Dinosaur school closer to compliance
Three months after school district officials wondered whether they’d have to close the Dinosaur Community Charter School, they were offering praises.
“We’ve been pleasantly surprised with the compliance the school has gained,” Superintendent of Schools Pete Bergmann said.
Assistant Superintendent Joel Sheri-dan reported at Thursday night’s Board of Education meeting that the charter school has met eight of the 12 requirements and is nearing completion on three others.
“There were many more problems — at least red flags — to me three months ago than there are now,” Sheridan said.
The school continues to have trouble providing speech and language services.
“They must find solutions,” Sher-i-dan said. “I told them you can’t give us a hard-luck story be-cause the state doesn’t listen to hard-luck stories.”
The charter school has been awarded a $180,000 Walton grant, which will give it significant leverage. The funds can be used for a variety of things, including staffing.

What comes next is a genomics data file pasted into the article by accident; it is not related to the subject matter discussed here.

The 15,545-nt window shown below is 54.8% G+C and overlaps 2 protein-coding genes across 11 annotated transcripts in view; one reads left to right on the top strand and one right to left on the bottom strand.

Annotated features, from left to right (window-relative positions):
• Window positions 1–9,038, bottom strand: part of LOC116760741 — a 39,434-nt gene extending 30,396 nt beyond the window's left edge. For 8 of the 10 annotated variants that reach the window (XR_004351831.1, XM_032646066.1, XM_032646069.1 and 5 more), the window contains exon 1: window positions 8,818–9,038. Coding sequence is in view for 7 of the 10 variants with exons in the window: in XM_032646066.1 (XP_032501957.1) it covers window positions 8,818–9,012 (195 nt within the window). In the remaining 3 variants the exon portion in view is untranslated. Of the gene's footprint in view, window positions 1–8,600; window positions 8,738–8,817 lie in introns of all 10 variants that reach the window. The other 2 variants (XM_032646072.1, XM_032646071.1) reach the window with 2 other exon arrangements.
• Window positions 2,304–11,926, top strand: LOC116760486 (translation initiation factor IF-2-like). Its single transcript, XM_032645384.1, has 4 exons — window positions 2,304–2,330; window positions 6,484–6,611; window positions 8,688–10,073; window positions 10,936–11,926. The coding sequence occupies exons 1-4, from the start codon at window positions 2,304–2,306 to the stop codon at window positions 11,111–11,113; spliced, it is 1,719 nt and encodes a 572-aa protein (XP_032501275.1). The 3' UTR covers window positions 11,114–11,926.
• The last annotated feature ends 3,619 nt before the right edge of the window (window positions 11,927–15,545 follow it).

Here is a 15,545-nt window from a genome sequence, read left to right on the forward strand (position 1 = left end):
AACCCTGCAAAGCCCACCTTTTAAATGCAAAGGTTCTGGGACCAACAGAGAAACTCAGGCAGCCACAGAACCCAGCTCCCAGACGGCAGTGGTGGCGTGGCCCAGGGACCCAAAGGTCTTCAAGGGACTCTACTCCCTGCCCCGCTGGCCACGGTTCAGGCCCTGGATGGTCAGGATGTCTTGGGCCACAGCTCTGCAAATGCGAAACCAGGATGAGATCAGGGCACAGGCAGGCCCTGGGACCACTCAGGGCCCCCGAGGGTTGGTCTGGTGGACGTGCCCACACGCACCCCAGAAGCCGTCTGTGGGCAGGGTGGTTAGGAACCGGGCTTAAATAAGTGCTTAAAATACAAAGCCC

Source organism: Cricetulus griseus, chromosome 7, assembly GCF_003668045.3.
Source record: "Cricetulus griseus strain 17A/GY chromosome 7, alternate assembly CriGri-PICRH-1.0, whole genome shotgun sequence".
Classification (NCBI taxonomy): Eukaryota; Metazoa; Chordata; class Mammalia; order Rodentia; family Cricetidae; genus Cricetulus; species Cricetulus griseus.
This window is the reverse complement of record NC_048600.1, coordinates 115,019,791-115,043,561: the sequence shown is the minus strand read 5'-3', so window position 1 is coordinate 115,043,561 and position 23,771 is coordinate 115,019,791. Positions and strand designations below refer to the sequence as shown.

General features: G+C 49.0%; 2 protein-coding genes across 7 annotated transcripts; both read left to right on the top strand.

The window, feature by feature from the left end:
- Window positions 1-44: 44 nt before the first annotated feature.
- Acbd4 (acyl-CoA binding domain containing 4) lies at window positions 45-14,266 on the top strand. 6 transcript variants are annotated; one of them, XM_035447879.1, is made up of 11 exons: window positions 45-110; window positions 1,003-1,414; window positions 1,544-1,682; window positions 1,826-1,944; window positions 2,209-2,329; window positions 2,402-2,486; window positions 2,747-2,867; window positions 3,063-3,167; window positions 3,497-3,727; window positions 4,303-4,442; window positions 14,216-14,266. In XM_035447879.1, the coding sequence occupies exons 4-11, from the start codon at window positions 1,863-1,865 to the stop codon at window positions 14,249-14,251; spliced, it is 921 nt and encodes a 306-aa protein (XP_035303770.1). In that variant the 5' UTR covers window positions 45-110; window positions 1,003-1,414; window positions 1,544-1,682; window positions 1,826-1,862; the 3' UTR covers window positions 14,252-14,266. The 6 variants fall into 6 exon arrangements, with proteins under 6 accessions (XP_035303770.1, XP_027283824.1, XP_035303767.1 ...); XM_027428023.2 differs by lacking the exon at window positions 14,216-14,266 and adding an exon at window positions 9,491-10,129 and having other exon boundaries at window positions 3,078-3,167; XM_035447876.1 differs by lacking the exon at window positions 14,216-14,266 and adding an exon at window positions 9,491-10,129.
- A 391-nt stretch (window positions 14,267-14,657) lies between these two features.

“We can get a greenhouse and all the other things we have on our wish list,” DCCS Principal Dana Forbes said.
The grant alleviates the financial pressure on the school and reduces its need for a Colorado Department of Education grant. That’s a good thing, Sheridan said, because without meeting one of the 12 requirements — certifying 100 percent of the staff as “highly qualified” — it was not going to qualify for a DOE grant. The school is one staff member short of have 100 percent certification.
Overall, Forbes reported that things were looking up for DCCS and said the school was looking at more than doubling its enrollment next year.
“It’s looking really positive and I think we’ll be pushing 30 (students) for next year,” he said.
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